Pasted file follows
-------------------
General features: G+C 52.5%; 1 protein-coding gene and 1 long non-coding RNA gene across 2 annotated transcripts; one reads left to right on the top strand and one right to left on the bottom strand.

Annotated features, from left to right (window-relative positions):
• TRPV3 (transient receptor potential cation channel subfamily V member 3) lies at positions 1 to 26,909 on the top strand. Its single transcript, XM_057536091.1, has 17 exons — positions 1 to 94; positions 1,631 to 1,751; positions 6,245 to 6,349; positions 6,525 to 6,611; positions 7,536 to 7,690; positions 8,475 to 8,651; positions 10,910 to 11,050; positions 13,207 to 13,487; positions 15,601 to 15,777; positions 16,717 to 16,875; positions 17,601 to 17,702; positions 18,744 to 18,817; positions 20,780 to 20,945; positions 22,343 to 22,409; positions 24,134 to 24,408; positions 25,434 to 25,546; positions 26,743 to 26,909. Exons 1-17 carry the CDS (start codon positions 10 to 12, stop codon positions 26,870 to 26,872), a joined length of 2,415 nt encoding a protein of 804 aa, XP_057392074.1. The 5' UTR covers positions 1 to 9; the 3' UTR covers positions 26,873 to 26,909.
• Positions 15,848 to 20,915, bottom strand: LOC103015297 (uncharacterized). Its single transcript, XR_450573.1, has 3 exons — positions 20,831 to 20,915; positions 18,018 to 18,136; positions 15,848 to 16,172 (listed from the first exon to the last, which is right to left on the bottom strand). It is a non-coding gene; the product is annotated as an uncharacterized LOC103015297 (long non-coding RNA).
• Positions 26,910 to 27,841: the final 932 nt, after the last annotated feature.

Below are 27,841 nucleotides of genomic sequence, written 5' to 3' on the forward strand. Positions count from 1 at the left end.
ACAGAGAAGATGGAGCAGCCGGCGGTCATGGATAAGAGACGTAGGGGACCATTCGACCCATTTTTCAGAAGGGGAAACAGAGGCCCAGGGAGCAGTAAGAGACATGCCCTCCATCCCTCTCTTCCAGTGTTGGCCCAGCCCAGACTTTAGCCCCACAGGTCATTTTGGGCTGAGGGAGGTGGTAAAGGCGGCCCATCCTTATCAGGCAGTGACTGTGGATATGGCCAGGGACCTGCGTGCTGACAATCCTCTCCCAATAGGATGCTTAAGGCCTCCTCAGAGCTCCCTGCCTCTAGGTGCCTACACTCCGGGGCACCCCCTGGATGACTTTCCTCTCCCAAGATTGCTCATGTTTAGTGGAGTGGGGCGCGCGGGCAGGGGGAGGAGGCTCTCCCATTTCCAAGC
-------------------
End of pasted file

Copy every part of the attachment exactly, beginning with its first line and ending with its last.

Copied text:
General features: G+C 52.5%; 1 protein-coding gene and 1 long non-coding RNA gene across 2 annotated transcripts; one reads left to right on the top strand and one right to left on the bottom strand.

Annotated features, from left to right (window-relative positions):
• TRPV3 (transient receptor potential cation channel subfamily V member 3) lies at positions 1 to 26,909 on the top strand. Its single transcript, XM_057536091.1, has 17 exons — positions 1 to 94; positions 1,631 to 1,751; positions 6,245 to 6,349; positions 6,525 to 6,611; positions 7,536 to 7,690; positions 8,475 to 8,651; positions 10,910 to 11,050; positions 13,207 to 13,487; positions 15,601 to 15,777; positions 16,717 to 16,875; positions 17,601 to 17,702; positions 18,744 to 18,817; positions 20,780 to 20,945; positions 22,343 to 22,409; positions 24,134 to 24,408; positions 25,434 to 25,546; positions 26,743 to 26,909. Exons 1-17 carry the CDS (start codon positions 10 to 12, stop codon positions 26,870 to 26,872), a joined length of 2,415 nt encoding a protein of 804 aa, XP_057392074.1. The 5' UTR covers positions 1 to 9; the 3' UTR covers positions 26,873 to 26,909.
• Positions 15,848 to 20,915, bottom strand: LOC103015297 (uncharacterized). Its single transcript, XR_450573.1, has 3 exons — positions 20,831 to 20,915; positions 18,018 to 18,136; positions 15,848 to 16,172 (listed from the first exon to the last, which is right to left on the bottom strand). It is a non-coding gene; the product is annotated as an uncharacterized LOC103015297 (long non-coding RNA).
• Positions 26,910 to 27,841: the final 932 nt, after the last annotated feature.

Below are 27,841 nucleotides of genomic sequence, written 5' to 3' on the forward strand. Positions count from 1 at the left end.
ACAGAGAAGATGGAGCAGCCGGCGGTCATGGATAAGAGACGTAGGGGACCATTCGACCCATTTTTCAGAAGGGGAAACAGAGGCCCAGGGAGCAGTAAGAGACATGCCCTCCATCCCTCTCTTCCAGTGTTGGCCCAGCCCAGACTTTAGCCCCACAGGTCATTTTGGGCTGAGGGAGGTGGTAAAGGCGGCCCATCCTTATCAGGCAGTGACTGTGGATATGGCCAGGGACCTGCGTGCTGACAATCCTCTCCCAATAGGATGCTTAAGGCCTCCTCAGAGCTCCCTGCCTCTAGGTGCCTACACTCCGGGGCACCCCCTGGATGACTTTCCTCTCCCAAGATTGCTCATGTTTAGTGGAGTGGGGCGCGCGGGCAGGGGGAGGAGGCTCTCCCATTTCCAAGC